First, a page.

Aum Diaries 3

Aum… Aum… Aum…

What is it about this sound?  Is it supposed to be AUM or Ohmmmm?

Looks like a 30 with eyebrow problems.I’m a big believer in the A-U-M variety.

In fact, who cares what sound you make  Just make something.  It sounds good no matter how you say it.

I’m going through BKS Iynegar’s book called Light on Yoga.

In his AUM section there’s a story at the end, one of those zennish type stories.  It goes like this:

Taking as a bow the great weapon of the Upanisad, one should put upon it an arrow sharpened by meditation.  Stretching it with a thought directed to the essence of That, penetrate the Imperishable as the ark, my friend.  The mystic syllable AUM is the bow.  The arrow is the Self (Atma).  Brahman is the target.  By the undistracted man is It penetrated.  One should come to be in It, as the arrow in the mark.

Any ideas, class?

So, I’m not exactly sure what it’s all supposed to mean, but it sounds cool and I’m going to let it stand.  Love to hear your opinions.

Now go make some noise.

Aum.

 

 

 

Aum Diaries 2

Aum… Aum… Aum…

Have you tried a yoga class where they make you do an AUM?

Or does it go Ohmmmm?

Looks like a 30 with eyebrow problems.I’m a big believer in the A-U-M variety.

Maybe someday there will be a war over how to pronounce it.

At the moment, I’m not going to care..  It sounds good no matter how you say it.

I’m going through BKS Iynegar’s book called Light on Yoga.

In his AUM section there’s all sorts of triads that the three letters are supposed to represent.  That’s nice, and I’m not going to make a big deal out of it.

But there’s also something big that each triad represents.  You can go to the last post for the triads.  Here I’m just jotting down the big stuff.  Here’s the triads:

  1. speech, mind, and breath, or
  2. length, breadth and depth, or
  3. absence of desire, fear, and anger, or
  4. masculine, feminine, and neuter, or
  5. sattva, rajas, and tamas, or
  6. past, present, and future, or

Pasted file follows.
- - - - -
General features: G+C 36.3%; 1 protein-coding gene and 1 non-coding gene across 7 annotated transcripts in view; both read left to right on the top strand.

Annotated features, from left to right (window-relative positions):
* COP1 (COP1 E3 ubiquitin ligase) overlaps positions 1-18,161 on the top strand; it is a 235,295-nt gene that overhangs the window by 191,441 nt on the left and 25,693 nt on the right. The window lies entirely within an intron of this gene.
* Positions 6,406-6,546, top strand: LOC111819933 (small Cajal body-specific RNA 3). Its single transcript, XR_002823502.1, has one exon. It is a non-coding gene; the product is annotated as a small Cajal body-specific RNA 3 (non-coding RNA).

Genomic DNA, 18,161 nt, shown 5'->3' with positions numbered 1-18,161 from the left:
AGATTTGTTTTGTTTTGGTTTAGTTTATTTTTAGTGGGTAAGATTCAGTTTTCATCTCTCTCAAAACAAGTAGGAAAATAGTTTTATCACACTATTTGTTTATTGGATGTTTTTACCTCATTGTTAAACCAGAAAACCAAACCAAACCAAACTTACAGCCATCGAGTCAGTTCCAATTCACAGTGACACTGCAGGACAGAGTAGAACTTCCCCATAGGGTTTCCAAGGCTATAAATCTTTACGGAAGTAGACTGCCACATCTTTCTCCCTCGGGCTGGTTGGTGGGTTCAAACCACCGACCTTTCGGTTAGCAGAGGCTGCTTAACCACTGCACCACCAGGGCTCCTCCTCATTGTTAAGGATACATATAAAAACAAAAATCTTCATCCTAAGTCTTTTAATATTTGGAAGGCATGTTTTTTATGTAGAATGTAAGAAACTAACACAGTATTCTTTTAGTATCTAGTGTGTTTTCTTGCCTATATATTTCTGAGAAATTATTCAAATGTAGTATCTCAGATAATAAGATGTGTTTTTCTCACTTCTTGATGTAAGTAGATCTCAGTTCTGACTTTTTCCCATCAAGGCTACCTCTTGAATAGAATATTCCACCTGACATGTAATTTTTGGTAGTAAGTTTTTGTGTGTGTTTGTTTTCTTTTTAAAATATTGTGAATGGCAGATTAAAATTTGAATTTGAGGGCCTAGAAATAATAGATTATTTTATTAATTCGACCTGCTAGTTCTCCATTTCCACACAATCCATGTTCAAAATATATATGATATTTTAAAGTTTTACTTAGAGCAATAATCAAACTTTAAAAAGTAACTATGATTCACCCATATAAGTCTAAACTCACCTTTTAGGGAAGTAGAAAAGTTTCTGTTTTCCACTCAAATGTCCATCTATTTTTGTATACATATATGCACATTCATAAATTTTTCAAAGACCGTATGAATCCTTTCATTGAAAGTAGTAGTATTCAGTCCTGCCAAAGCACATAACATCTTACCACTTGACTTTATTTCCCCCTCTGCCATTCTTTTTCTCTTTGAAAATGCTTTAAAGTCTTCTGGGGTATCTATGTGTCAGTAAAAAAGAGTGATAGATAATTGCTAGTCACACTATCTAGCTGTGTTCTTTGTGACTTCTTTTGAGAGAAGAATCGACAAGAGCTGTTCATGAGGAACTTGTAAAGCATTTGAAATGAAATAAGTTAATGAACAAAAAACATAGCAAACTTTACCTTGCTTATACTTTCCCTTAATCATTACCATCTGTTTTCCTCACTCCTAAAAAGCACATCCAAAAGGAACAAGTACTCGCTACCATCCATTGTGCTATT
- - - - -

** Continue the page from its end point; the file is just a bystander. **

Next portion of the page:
7. teachings of mother, father, and Guru,
  8. or asana, pranayama, and pratyahara, or
  9. Creator, Maintainer, and Destroyer, or
  10. the mantra Tat Twam Asi meaning “That Thou Art”

Now, here’s the big stuff:

  1. All Conscious States, (very similar to number 9)
  2. Living Spirit,
  3. Divinity,
  4. Perfect (Hu)Man
  5. Creation
  6. Gunatitas
  7. Creator,
  8. Self Knowledge,
  9. Samadhi, (very similar to number 1)
  10. Brahman,
  11. Realization of Self Divinity

That seems like quite a bit to load onto a single sound, doesn’t it?

It’s still just a sound.

Let’s focus.

Aum.

 

 

 

 

Aum Diaries

Aum… Aum… Aum…

Have you tried a yoga class where they make you do an AUM?

Maybe your teacher does OM instead?

Looks like a 30 with eyebrow problems.Does it feel weird?

It did for me as well.  I got over it.

There’s this guy, BKS Iynegar, who wrote this book, called Light on Yoga.  He was kind of cool, and the book is kind of cool.  But this isn’t about him.  It’s about what he says about Aum.

His AUM section starts out saying that in order to unlock the divinity within yourself you need concentration.  Totally agree.  Here’s a quote from page 49 in my version.  “To achieve this concentration, what is recommended is eka-tattva-abhyasa or study of the single element that pervades all…”  I like this.  He finishes the paragraph saying that the sadhaka concentrates upon AUM, which is his symbol, to achieve ekagrata.

Now, I’m not sure of all the intricacies here, but basically it’s saying AUM is important.

Page 50 starts off by saying AUM and the latin word OMNI have the same root.  I don’t know if it’s true, but it sounds good.  He says that both words mean omniscience, omnipresence and omnipotence.  I’ll buy that.